If you are not sure whether to enable or disable the Divide shading subdivs option, leave it enabled (its default state).

### Example: Noise vs Speed

The results in the render quality and render time are negligibly small. That is why, we highly recommend the default settings that work for a wide variety of scenes.

Adaptive amount 0,85; Noise threshold 0,005; Min samples 16

Adaptive amount 0,95 Noise threshold 0,01 Min samples 5

Adaptive amount 0,95 Noise threshold 0,05 Min samples 5

Adaptive amount 0,99 Noise threshold 0,05 Min samples 5

Adaptive amount 1 Noise threshold 0,1 Min samples 5

## References

More information on deterministic Monte Carlo sampling for computer graphics can be found from the sources listed below.

• Schlick, C., 1991, An Adaptive Sampling Technique for Multidimensional Integration by Ray Tracing, in Second Eurographics Workshop on Rendering (Spain), pp. 48-56
• Describes deterministic MC sampling for anti-aliasing, motion blur, depth of field, area light sampling and glossy reflections.
• Masaki Aono and Ryutarou Ohbuchi, November 25, 1996, Quasi-Monte Carlo Rendering with Adaptive Sampling, IBM Tokyo Research Laboratory Technical Report RT0167, pp.1-5;
online version can be found here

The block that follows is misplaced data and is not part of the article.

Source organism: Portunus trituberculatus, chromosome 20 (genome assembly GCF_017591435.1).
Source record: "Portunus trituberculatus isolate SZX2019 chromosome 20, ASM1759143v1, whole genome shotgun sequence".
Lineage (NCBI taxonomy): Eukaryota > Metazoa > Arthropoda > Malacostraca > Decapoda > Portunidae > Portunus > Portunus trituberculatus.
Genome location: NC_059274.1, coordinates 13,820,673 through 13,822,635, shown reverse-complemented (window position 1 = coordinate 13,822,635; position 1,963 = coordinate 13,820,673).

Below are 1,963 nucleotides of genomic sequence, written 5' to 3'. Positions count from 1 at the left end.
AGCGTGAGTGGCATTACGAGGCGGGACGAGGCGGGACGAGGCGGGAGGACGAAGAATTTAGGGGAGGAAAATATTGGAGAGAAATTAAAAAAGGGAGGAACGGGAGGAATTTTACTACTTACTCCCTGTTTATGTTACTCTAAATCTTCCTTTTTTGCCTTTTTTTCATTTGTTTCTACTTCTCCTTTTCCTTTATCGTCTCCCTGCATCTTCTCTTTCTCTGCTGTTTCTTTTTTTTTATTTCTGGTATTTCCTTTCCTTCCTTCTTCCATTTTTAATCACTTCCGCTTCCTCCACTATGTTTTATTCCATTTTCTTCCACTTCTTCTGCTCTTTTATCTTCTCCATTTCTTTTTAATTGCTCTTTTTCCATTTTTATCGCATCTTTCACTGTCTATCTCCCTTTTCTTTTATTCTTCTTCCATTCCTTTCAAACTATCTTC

Describes an application of low discrepancy sequences to area light sampling and the global illumination problem.
• Fajardo, M., August 13, 2001, Monte Carlo Raytracing in Action, in State of the Art in Monte Carlo Ray Tracing for Realistic Image Synthesis, SIGGRAPH 2001 Course 21, pp. 151-162;
online version can be found here
Describes the ARNOLD renderer employing randomized quasi-Monte Carlo sampling using low discrepancy sequences for pixel sampling, global illumination, area light sampling, motion blur, depth of field, etc.
• Veach, E., December, 1997, Robust Monte Carlo Methods for Light Transport Simulation, Ph. D. dissertation for Stanford University, pp. 58-65
online version can be found here
Includes a description of low discrepancy sequences, quasi-Monte Carlo sampling and its application to solving the global illumination problem.
• Szirmay-Kalos, L., 1998, Importance Driven Quasi-Monte Carlo Walk Solution of the Rendering Equation, Winter School of Computer Graphics Conf., 1998
online version can be found  here
Describes a two-pass method for solving the global illumination problem employing quasi-Monte Carlo samp ling, as well as importance sampling using low discrepancy sequences.